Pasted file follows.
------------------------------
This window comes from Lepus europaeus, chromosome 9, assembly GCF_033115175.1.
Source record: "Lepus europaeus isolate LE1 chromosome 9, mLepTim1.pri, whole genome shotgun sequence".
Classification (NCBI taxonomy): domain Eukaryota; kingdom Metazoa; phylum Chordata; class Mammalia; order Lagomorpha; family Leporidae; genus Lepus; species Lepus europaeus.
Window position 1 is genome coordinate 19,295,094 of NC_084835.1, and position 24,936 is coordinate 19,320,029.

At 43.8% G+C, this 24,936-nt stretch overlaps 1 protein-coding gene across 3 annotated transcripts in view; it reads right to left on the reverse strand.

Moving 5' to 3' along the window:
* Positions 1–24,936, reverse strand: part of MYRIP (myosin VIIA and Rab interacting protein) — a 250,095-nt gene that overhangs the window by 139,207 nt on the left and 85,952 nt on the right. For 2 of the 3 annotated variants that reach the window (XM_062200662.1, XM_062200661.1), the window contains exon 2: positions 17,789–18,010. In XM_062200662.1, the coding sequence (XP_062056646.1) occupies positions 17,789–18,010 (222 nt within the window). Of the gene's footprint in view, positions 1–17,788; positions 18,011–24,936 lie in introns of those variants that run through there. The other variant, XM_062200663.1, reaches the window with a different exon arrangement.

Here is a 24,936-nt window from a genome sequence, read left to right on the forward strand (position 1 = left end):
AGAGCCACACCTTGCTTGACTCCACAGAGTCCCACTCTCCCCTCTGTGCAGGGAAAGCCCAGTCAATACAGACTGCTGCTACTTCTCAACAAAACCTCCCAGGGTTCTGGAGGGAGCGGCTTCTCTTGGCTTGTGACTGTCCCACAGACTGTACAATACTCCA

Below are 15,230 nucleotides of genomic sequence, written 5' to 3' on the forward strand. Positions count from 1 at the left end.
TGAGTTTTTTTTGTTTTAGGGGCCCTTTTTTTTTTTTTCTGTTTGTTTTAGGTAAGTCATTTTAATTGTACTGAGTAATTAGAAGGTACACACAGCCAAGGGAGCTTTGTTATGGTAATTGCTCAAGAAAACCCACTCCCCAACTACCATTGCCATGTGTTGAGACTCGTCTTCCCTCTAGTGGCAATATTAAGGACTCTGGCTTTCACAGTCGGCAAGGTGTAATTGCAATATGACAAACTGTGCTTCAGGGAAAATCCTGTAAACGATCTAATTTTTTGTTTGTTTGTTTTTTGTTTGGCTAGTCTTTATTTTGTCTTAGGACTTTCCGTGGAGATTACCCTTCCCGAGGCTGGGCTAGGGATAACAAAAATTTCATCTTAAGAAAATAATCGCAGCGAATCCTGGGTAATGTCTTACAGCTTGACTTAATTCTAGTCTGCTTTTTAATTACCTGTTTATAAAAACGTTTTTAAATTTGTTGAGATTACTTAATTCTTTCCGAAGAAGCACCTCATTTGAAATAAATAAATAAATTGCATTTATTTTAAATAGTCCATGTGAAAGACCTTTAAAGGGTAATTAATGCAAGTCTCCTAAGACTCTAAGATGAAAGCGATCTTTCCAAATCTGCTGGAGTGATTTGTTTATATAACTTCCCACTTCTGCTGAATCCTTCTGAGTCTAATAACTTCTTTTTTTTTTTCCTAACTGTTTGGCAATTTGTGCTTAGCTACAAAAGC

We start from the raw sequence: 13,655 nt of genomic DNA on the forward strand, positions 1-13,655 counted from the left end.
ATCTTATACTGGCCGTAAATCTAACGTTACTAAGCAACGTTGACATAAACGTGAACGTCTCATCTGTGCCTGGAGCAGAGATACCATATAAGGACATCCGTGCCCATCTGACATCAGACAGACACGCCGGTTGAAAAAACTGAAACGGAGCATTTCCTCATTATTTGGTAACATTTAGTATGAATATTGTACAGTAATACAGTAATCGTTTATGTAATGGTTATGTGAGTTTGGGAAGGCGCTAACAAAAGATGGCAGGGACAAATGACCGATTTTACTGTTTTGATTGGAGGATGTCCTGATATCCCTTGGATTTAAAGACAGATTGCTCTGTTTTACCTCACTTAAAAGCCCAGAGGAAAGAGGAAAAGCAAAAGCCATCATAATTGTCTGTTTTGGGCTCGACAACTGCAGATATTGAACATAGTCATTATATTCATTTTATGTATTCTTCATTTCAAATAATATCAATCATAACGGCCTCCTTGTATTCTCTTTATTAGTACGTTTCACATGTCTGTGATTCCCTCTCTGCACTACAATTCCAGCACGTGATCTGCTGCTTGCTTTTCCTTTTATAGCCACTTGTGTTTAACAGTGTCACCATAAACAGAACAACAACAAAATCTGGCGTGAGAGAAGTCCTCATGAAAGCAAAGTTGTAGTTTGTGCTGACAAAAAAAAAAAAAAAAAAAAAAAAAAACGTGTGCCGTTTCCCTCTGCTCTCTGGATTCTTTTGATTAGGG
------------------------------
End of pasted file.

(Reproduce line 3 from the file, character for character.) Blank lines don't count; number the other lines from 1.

Classification (NCBI taxonomy): domain Eukaryota; kingdom Metazoa; phylum Chordata; class Mammalia; order Lagomorpha; family Leporidae; genus Lepus; species Lepus europaeus.